So Cas didn’t use angel air so much when he came to visit, and only visited when he was sure he wasn’t being tailed. It wasn’t that often, which was sort of upsetting, but Dean wasn’t admitting that to anyone. It was only sensible anyway—after Sam had come back from his weird-ass sojourn of ‘finding himself’ post-Lucifer and Dean had broken it off with Lisa, they’d both started seeing lines of strain appearing like cracks between Heaven and Earth. Flashes of light coming from faults in the concrete of old abandoned buildings, ashen outlines of wings on the ground, human shells long ago discarded. Shit was going down upstairs, and Cas was stuck right in the middle of it. He didn’t talk about it much unless it threatened human civilisation, but Dean could tell it was taking its toll. So he wasn’t about to begrudge the angel’s reticence, or his long absences.
He and Sam got on with life, cleaning up the mess. It did seem, no matter how many times they got offed or possessed or torn apart, that this was their lot.
It was nice, though, when Cas deemed it safe to come down for a while. Comforting, in its way, just because it meant that Dean still had a friend who he trusted to fight the good fight.
But again, Dean was admitting that to no one.
Castiel was sitting in the car like he didn’t have wings at all, and the wings just sort of dissipated into the leather of the Impala’s backseat. It was unsettling at best. Dean kept looking at it in the rearview mirror.
“Dean. Watch the road,” Sam said.
They made it back to the motel and headed inside. Dean looked back over his shoulder as Castiel got out of the car, plumes of fire curving out behind him, incandescent and yet shedding no light on his surrounds. “You coming in?” he asked.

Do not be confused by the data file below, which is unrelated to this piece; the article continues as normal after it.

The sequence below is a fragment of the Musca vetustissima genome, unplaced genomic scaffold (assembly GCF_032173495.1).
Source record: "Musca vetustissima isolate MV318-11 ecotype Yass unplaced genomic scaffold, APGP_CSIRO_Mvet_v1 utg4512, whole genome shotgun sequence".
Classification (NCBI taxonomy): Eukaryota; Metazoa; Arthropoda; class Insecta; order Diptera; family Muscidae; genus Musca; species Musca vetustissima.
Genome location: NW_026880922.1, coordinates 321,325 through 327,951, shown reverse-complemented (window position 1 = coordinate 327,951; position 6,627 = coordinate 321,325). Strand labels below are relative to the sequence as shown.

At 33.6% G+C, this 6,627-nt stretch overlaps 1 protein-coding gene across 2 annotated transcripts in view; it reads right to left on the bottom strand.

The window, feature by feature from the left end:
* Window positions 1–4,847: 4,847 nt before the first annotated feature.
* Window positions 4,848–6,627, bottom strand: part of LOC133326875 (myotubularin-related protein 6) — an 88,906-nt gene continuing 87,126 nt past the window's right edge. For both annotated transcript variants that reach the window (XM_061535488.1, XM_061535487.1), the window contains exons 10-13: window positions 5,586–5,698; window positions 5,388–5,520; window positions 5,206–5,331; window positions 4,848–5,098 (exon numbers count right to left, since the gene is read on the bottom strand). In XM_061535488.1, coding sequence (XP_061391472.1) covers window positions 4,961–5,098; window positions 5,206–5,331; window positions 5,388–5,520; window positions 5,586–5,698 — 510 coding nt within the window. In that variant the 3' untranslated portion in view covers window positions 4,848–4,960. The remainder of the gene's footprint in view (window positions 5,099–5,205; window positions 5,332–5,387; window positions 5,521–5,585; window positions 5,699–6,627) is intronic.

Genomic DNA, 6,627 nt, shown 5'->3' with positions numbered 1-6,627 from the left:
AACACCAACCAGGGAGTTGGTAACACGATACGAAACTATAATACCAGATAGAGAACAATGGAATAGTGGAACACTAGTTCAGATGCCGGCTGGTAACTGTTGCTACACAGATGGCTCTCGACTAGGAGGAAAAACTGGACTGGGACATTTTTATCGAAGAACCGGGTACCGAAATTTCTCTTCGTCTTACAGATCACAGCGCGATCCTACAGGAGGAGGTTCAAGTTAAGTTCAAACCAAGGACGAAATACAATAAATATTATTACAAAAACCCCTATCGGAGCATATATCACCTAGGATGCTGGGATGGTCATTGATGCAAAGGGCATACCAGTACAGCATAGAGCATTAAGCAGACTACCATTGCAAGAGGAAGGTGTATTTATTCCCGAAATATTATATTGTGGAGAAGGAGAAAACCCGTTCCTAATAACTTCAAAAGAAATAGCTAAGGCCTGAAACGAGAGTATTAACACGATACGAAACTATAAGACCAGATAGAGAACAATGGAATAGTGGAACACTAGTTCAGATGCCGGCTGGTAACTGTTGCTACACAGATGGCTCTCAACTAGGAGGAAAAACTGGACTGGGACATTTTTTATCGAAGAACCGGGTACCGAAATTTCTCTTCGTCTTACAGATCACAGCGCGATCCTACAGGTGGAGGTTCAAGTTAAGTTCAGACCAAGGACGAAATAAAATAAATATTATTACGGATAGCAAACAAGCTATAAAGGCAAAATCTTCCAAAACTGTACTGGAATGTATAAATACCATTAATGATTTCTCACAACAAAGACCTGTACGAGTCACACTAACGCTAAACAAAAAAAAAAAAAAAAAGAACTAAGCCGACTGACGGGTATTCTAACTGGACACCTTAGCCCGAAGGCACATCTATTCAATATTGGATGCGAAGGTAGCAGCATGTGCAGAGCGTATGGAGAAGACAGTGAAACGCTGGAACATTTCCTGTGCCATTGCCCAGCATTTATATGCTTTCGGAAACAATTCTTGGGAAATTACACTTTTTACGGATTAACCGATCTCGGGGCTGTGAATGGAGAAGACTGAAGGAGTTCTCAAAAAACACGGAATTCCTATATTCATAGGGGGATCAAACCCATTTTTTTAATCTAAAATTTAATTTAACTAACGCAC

Castiel considered. “For a while.” He paused, looking at Dean for a moment. “You can still see them?”
“I think I would like to see if you continue to do so.”
Dean couldn’t tell whether it was curiosity colouring Castiel’s voice, or annoyance, or even worry. Maybe all three. “All right,” he said, shrugging. “Come on in, then.”
(Months before, when Sam had first come back, Dean had hugged him, gotten him blitzed on JD (because while Sam might be a fucking giant, Dean was the one with a liver of steel) and promptly put him to bed with the pronouncement, “Okay, sappy girly reunion over, Sasquatch.”
Then he’d gone deep into the woods outside the motel they were staying at, and screamed invectives until he had felt like he would never be able to take another breath or say another word ever again.
It should have been cathartic, but it hadn’t been, not at all.
Except that, between one half-sobbing breath and the next, Cas had appeared at his side.
“I thought you would be pleased,” he’d said, cocking his head.
Dean had stared at him for a long moment, absorbing the way the woods seemed strangely warmer now, and the way his heart rate was beginning to slow. Castiel had remained still, waiting for Dean to react.